Part of the Great Expectations project.
Many years ago, in the 1980s, a very important artist appeared who, in time, became a classic, like all classics ceasing to be of interest to the radical and critically minded artistic public. That artist was Bill Viola. His early, almost non-spectacular works taught viewers to be extremely attentive. They explained to the person watching the screen that unlike the films of Warhol, where there really was nothing at all happening, the plot action here could be concealed, and the entire attraction revolved around identifying it. Later (here we must agree that the visual arts are in the avant garde of the creative industries), this approach became customary first in European and then in Hollywood film, and then in commercials and television broadcasting. This attraction was inexpensive, had a noble intellectual shading and, to a certain point, it worked without fail. Now, depending on the specific creative industry and the specific mass media, this approach is encountered increasingly rarely.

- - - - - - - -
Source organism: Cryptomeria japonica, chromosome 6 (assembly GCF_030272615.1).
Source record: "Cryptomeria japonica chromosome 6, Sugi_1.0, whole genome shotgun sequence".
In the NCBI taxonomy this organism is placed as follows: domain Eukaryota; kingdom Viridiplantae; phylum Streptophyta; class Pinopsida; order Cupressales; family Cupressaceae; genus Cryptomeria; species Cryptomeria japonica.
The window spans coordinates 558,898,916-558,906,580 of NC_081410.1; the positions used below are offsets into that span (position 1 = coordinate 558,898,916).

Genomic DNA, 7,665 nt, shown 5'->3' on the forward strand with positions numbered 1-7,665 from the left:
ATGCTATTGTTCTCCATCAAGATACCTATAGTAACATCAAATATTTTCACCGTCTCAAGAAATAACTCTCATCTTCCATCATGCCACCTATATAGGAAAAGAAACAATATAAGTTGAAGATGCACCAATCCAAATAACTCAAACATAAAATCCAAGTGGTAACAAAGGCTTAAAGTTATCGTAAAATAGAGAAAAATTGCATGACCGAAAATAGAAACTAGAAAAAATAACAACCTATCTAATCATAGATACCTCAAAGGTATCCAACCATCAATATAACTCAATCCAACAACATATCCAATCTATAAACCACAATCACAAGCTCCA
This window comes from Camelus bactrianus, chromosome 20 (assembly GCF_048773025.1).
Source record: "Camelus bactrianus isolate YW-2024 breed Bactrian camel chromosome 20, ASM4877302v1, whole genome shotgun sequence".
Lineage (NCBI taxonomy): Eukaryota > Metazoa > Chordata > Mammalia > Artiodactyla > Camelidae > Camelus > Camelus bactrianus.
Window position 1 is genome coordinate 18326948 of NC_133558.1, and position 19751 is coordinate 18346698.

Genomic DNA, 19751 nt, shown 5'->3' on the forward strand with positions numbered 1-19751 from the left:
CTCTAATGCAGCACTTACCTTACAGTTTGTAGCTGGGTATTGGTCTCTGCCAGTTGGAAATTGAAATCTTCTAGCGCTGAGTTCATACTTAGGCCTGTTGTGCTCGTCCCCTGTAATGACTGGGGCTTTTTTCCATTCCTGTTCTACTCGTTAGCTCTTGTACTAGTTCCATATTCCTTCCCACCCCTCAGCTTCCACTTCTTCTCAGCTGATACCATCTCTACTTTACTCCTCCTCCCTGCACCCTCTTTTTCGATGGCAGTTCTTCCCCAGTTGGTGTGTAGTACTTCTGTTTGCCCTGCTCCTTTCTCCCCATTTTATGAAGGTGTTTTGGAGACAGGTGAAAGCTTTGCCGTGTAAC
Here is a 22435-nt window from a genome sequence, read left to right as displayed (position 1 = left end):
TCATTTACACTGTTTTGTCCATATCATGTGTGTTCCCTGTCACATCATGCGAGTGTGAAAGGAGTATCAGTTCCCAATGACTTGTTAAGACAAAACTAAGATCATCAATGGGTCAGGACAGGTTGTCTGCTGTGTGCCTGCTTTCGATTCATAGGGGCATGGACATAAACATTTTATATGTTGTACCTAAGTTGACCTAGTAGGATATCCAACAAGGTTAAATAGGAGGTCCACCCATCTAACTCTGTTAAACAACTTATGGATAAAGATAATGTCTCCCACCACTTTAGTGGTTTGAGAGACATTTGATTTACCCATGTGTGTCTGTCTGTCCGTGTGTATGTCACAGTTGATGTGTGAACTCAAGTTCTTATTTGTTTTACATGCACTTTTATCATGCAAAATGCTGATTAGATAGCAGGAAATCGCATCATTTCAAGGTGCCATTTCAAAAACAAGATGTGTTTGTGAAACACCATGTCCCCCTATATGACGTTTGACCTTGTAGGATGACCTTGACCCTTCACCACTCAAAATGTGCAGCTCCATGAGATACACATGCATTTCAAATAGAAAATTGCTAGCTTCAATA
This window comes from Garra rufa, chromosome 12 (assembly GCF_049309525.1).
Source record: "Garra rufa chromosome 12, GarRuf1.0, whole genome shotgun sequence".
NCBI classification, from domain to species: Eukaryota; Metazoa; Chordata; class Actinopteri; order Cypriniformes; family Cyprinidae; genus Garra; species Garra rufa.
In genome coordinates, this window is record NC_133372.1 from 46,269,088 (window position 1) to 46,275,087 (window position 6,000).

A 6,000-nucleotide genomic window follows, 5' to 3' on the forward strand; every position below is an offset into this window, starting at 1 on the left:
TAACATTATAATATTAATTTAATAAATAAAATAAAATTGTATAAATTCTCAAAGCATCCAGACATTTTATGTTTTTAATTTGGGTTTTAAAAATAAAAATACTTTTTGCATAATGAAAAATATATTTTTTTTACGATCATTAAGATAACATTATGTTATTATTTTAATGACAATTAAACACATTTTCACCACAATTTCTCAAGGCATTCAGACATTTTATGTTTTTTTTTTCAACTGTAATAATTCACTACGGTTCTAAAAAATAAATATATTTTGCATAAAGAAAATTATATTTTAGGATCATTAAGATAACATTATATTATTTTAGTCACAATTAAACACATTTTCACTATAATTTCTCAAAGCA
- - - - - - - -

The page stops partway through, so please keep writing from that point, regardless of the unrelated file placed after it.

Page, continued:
In his work Beyond the Ritual, Taruts removes the very presentation of -action as such, leaving only the conditionality. The viewer understands that before him is the result of a camera tracking fights by night clubs, but he doesn’t see the central events. The videos of these fights are freely available, and an internet user can, transfixed, watch the execution of violence and the chthonian emotionality of the participants. What changes when the "document" is turned into an artistic object and imbued with plastic and aesthetic characteristics? This examination is not so much about the provenance of attention to -violence and the reduction of evil to the banal as about what allows the spectator to identify himself with what is happening and with the document, and the extent to which interference in a conditional "reality" is -capable of bringing it out of its customary comfort zone. The -image of a three-dimensional video sculpture of a stone references, at one and the same time, the situationist aesthetics of protest, where "under the paving stones there’s a beach” and a romantic "-escape" from the system through the smashing to pieces of the tracking camera with that same paving stone.